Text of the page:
Business of Home
Summary: In Business of Home, host Dennis Scully explores the changes and challenges facing the interior design community in face-to-face conversations with thought leaders, entrepreneurs, and creatives who are shaking up the industry and helping pave the way forward.
Holly Hunt made headlines four years ago when she sold her eponymous company to Knoll for $95 million. But it’s never been about the money for the Texas-born designer, who started her business as a recently-divorced mother of three boys in 1983—without "a big hairy plan." She built what was then a new concept: a multi-line showroom, bringing on makers like Carl Springer, Jim Thompson and Rose Tarlow before designing and manufacturing her own line. In this episode, she shares the ups and downs of the last 30 years—from designer Christian Liagre's departure to adjusting to life post-acquisition, and what the future holds. This episode is sponsored by Fuigo.
It's fitting that Maxwell Ryan was a teacher for seven years prior to founding Apartment Therapy. He’s now teaching readers—20 million of them—how to live beautifully and happily. By featuring homes that are “juicy, lived-in, and accessible,” he appeals to the “broad middle”—a lot of people with a little to spend—and is the go-to for Millennials who love decorating. This episode is sponsored by Fuigo.
Crans Baldwin reflects on 30 years running to-the-trade companies such as Donghia and Dedar. Now, after starting his own consulting outfit, he is on the road talking to designers and hearing about their struggles and successes firsthand. In this episode, he outlines the current problems facing the industry (design centers on the whole aren’t working) and offers solutions (more road reps). This episode is sponsored by Fuigo.
With stints at McKinsey, Google and Birchbox, Maiden Home founder Nidhi Kapur has applied her digital brand-building skills to upholstery—sofas and chairs. On this week’s episode, she shares the good, the bad and the ugly of creating a direct-to-consumer custom furniture company—from sourcing and product development to marketing. This episode is sponsored by Fuigo.
Modern design is at John Edelman’s core: Andy Warhol did the graphics for his parents’ leather company; he cultivated a renowned Milo Baughman collection; and as CEO of Design Within Reach, he is ensuring that authentic modern design endures. Edelman shares how his parent’s business (which evolved from door-to-door snakeskin sales to purveyors of water buffalo hides to a global luxury textile company—and plenty of stints in between) lead him to the world of interior design—first at Edelman Leather which he sold to Knoll and now to DWR which he sold to Herman Miller after rescuing it from the brink of financial ruin. Plus, hear his impassioned thoughts on knock-offs and what DWR is doing to fight them.
Maury Riad’s connection to the trade goes back decades—from running Fortuny, the storied Italian fabric brand his family owns, to Fuigo, the design management software and shared workspace he co-founded in 2016. His vision for the industry, which he likes to call “To the Trade Trade 2.0,” includes making the interior design process more transparent in its pricing and business models. This week, he chats about how the trade has become devalued in the digital world and how this can be reversed through collaboration, organization and community-building.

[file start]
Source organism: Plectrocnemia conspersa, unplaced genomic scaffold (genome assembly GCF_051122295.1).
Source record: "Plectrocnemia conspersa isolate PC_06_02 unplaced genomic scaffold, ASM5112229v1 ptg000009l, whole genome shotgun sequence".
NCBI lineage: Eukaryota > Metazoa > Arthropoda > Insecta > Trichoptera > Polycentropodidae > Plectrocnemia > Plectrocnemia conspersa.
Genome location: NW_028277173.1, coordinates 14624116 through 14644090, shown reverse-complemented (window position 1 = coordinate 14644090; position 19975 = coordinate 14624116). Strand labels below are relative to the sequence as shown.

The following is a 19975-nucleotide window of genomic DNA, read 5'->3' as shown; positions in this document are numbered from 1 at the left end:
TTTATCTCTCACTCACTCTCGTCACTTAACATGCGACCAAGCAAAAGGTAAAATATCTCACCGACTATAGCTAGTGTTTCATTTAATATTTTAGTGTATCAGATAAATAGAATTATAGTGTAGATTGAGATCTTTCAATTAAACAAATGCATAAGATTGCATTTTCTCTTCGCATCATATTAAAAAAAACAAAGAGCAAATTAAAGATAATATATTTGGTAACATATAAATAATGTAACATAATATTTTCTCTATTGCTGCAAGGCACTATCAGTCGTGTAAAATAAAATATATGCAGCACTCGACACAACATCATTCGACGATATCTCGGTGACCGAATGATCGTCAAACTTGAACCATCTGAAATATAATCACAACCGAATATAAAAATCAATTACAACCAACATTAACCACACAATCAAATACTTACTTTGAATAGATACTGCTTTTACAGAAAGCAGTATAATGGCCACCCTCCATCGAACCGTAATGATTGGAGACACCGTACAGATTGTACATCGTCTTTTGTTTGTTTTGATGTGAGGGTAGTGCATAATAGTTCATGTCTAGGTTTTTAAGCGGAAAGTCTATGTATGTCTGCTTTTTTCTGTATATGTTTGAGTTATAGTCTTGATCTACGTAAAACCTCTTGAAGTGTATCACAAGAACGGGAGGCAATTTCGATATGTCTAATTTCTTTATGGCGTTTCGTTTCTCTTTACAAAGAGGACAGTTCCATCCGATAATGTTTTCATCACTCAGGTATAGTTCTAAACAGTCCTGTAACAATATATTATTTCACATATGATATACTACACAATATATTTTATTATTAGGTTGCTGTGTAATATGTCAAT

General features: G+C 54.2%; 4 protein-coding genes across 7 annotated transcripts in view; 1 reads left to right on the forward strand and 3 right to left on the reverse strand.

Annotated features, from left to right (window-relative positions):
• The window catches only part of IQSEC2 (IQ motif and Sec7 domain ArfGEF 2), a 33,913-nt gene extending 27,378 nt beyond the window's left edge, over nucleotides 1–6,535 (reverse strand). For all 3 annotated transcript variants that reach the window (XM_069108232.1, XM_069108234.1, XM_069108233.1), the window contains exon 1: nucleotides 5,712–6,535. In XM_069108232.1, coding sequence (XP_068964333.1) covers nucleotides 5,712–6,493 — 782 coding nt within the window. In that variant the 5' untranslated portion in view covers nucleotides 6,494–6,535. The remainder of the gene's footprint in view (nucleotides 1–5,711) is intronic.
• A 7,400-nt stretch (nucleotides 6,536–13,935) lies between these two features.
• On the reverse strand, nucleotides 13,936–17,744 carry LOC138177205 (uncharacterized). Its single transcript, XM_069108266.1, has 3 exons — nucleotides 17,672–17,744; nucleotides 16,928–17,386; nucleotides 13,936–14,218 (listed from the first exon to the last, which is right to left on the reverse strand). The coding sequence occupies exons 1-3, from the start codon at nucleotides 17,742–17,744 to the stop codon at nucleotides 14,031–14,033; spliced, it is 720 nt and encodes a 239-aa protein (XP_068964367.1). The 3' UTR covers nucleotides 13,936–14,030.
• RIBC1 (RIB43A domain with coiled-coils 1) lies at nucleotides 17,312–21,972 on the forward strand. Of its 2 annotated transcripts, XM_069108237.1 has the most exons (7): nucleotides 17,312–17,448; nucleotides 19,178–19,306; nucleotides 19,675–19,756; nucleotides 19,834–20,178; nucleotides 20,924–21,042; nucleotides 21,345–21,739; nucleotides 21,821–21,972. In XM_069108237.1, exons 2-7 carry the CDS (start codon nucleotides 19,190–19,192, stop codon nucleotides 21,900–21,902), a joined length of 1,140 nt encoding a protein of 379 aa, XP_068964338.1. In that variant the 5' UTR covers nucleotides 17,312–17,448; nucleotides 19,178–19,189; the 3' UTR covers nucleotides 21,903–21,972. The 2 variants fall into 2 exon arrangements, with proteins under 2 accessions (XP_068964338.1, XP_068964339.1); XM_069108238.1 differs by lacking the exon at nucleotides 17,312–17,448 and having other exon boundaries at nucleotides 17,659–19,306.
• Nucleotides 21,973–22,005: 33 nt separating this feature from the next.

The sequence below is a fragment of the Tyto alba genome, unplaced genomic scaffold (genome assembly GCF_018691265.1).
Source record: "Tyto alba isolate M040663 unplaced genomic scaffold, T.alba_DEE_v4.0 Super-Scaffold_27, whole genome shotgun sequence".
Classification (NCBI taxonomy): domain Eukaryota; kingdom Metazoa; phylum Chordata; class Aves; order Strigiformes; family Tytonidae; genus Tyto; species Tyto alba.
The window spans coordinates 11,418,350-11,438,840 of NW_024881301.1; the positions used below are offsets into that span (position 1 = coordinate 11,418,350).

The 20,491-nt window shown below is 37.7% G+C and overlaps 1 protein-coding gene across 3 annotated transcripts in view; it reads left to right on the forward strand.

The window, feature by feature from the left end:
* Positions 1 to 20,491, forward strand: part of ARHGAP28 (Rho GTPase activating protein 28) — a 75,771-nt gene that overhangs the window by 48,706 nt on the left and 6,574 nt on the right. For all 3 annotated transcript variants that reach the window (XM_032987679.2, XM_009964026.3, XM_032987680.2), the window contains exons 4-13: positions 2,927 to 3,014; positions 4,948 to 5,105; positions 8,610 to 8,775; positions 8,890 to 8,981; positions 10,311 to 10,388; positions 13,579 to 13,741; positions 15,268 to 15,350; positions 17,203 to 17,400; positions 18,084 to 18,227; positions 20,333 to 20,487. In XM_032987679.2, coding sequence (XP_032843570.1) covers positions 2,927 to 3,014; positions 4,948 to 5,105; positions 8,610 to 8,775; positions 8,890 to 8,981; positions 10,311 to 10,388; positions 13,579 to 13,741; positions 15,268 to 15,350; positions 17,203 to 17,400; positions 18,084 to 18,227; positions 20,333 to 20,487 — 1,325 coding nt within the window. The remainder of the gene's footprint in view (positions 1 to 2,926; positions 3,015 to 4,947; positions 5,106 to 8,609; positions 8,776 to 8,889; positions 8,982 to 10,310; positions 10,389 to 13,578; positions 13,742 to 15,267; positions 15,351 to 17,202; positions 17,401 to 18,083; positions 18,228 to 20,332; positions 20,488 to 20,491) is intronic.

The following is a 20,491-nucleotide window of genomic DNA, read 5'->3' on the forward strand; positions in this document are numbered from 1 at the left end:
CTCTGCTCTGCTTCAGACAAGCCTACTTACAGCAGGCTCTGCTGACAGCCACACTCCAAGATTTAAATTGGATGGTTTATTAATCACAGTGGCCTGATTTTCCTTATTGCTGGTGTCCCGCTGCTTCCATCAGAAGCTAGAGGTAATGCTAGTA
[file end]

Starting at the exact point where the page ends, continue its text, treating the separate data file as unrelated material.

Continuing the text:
Designer Mat Sanders jokes that his design business launched with a ceramic middle finger. Scratch beneath the surface of his playful sensibility—which is reflected in his personality, interior designs and product lines—and you’ll find an ambitious business plan backed by a clear vision (and some anonymous funding). The Consort co-founder chats about how mid-budget customers are underserved, why boutique design services are hard to scale, and how he’s planning to conquer the design world by addressing both problems. This episode is sponsored by High Point Market.
Home furnishings brand maven Christiane Lemieux chats about her fast furniture endeavor, The Inside, and the other companies she founded along the way. From growing up in Canada, to launching her first company and selling it to Wayfair, Lemieux shares her insider knowledge of the furniture business and where she thinks it is going. Plus, find out how she thinks consumers will be investing in their homes and how the trade can keep up with their demands. This episode is sponsored by High Point Market.
Homepolish co-founder Noa Santos champions interior designers and creates transparency in an infamously opaque industry. Santos shares how Homepolish has evolved over its five years into a design platform, how it’s taking on big-budget, full-service renovations, and how it matches clients with contractors and architects. This episode is sponsored by High Point Market.
Beth Brenner, chief revenue officer of Domino Media Group, shares her firsthand experience of the founding of Domino magazine, diving deep into its cult-like following, sudden fall and recent reincarnation. She shares how the brand continues to grow in an ever-changing media landscape and the importance of brick-and-mortar. Plus, find out what it’s like to have a Condé Nast bigwig as your dad. This episode is sponsored by High Point Market.